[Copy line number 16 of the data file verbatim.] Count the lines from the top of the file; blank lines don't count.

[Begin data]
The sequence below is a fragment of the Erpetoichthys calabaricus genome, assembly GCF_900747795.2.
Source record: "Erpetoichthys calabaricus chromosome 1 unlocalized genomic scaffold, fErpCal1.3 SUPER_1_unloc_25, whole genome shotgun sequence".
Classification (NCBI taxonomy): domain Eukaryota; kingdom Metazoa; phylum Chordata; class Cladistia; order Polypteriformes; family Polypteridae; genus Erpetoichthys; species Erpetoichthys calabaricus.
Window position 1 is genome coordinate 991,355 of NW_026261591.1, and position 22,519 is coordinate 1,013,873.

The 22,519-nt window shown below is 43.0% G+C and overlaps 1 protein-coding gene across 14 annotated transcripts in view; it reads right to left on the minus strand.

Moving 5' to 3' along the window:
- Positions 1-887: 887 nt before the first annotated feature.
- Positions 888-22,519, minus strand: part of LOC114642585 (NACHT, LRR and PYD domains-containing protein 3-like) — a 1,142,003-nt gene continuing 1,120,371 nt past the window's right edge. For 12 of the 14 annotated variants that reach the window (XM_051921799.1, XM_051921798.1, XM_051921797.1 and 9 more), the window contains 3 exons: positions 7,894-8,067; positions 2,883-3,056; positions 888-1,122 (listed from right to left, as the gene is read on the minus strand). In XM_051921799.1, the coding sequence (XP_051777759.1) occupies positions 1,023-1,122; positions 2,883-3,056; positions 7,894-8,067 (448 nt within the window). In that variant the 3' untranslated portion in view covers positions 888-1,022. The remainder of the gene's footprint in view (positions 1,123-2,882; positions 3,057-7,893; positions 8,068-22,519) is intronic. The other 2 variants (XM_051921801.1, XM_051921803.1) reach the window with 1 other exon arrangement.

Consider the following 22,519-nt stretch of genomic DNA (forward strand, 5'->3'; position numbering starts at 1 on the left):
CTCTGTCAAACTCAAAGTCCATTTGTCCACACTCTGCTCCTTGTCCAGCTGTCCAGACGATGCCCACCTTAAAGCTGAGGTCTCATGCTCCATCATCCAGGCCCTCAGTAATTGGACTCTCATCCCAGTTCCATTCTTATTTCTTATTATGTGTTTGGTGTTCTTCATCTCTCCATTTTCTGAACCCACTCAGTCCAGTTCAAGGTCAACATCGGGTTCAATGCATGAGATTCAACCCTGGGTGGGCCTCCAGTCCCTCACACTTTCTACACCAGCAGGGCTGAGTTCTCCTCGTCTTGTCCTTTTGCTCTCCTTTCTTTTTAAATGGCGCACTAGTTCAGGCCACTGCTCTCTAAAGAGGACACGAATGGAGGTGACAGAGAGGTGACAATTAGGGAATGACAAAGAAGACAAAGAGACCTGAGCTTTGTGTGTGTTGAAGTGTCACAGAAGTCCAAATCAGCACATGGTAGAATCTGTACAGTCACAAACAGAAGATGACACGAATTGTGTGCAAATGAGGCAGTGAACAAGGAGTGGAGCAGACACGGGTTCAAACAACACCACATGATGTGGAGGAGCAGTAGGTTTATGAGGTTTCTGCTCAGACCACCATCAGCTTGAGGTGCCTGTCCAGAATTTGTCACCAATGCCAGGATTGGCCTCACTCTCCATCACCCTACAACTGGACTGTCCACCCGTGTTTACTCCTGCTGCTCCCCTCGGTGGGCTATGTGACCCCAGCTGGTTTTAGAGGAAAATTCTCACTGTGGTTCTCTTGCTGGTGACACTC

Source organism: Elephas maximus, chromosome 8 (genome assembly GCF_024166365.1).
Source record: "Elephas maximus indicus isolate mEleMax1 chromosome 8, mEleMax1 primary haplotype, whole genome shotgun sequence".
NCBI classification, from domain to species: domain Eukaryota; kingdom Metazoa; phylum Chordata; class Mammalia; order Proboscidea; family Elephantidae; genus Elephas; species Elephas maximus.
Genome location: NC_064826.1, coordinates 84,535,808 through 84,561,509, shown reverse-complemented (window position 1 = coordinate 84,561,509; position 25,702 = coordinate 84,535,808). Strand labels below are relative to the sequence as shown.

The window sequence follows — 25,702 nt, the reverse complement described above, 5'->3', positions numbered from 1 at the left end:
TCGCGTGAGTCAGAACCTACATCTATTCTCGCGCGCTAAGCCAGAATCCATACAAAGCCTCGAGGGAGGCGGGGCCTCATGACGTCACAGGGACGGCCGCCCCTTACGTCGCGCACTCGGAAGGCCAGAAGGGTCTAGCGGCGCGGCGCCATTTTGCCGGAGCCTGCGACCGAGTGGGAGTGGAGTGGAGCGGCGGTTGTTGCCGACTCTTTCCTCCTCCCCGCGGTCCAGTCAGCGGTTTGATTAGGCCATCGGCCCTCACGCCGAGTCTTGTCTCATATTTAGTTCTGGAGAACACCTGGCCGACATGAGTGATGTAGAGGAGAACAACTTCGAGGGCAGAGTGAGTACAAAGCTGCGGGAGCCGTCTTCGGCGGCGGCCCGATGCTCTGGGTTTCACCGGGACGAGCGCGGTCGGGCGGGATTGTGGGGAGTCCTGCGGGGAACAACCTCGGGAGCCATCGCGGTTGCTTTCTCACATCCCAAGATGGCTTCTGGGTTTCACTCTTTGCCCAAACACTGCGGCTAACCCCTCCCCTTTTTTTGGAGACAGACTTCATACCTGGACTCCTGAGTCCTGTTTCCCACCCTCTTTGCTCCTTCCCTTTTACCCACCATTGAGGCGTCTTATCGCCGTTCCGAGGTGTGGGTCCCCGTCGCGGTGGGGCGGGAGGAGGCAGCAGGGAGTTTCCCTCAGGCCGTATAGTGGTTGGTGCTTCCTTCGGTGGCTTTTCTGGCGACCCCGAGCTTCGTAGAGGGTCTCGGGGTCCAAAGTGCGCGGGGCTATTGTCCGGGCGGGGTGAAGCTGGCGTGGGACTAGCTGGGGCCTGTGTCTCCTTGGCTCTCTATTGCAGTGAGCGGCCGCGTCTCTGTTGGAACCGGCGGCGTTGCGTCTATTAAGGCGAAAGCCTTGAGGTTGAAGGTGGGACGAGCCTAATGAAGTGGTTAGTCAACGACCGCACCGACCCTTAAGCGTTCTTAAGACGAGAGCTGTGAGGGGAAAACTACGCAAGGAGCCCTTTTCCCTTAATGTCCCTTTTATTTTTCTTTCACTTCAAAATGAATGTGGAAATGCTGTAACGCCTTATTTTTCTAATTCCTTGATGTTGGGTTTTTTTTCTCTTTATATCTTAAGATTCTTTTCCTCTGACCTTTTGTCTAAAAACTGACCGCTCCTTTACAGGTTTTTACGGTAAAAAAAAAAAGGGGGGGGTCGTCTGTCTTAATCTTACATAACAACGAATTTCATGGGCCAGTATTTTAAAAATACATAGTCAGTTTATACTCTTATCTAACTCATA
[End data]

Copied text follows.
TCGCGTGAGTCAGAACCTACATCTATTCTCGCGCGCTAAGCCAGAATCCATACAAAGCCTCGAGGGAGGCGGGGCCTCATGACGTCACAGGGACGGCCGCCCCTTACGTCGCGCACTCGGAAGGCCAGAAGGGTCTAGCGGCGCGGCGCCATTTTGCCGGAGCCTGCGACCGAGTGGGAGTGGAGTGGAGCGGCGGTTGTTGCCGACTCTTTCCTCCTCCCCGCGGTCCAGTCAGCGGTTTGATTAGGCCATCGGCCCTCACGCCGAGTCTTGTCTCATATTTAGTTCTGGAGAACACCTGGCCGACATGAGTGATGTAGAGGAGAACAACTTCGAGGGCAGAGTGAGTACAAAGCTGCGGGAGCCGTCTTCGGCGGCGGCCCGATGCTCTGGGTTTCACCGGGACGAGCGCGGTCGGGCGGGATTGTGGGGAGTCCTGCGGGGAACAACCTCGGGAGCCATCGCGGTTGCTTTCTCACATCCCAAGATGGCTTCTGGGTTTCACTCTTTGCCCAAACACTGCGGCTAACCCCTCCCCTTTTTTTGGAGACAGACTTCATACCTGGACTCCTGAGTCCTGTTTCCCACCCTCTTTGCTCCTTCCCTTTTACCCACCATTGAGGCGTCTTATCGCCGTTCCGAGGTGTGGGTCCCCGTCGCGGTGGGGCGGGAGGAGGCAGCAGGGAGTTTCCCTCAGGCCGTATAGTGGTTGGTGCTTCCTTCGGTGGCTTTTCTGGCGACCCCGAGCTTCGTAGAGGGTCTCGGGGTCCAAAGTGCGCGGGGCTATTGTCCGGGCGGGGTGAAGCTGGCGTGGGACTAGCTGGGGCCTGTGTCTCCTTGGCTCTCTATTGCAGTGAGCGGCCGCGTCTCTGTTGGAACCGGCGGCGTTGCGTCTATTAAGGCGAAAGCCTTGAGGTTGAAGGTGGGACGAGCCTAATGAAGTGGTTAGTCAACGACCGCACCGACCCTTAAGCGTTCTTAAGACGAGAGCTGTGAGGGGAAAACTACGCAAGGAGCCCTTTTCCCTTAATGTCCCTTTTATTTTTCTTTCACTTCAAAATGAATGTGGAAATGCTGTAACGCCTTATTTTTCTAATTCCTTGATGTTGGGTTTTTTTTCTCTTTATATCTTAAGATTCTTTTCCTCTGACCTTTTGTCTAAAAACTGACCGCTCCTTTACAGGTTTTTACGGTAAAAAAAAAAAGGGGGGGGTCGTCTGTCTTAATCTTACATAACAACGAATTTCATGGGCCAGTATTTTAAAAATACATAGTCAGTTTATACTCTTATCTAACTCATA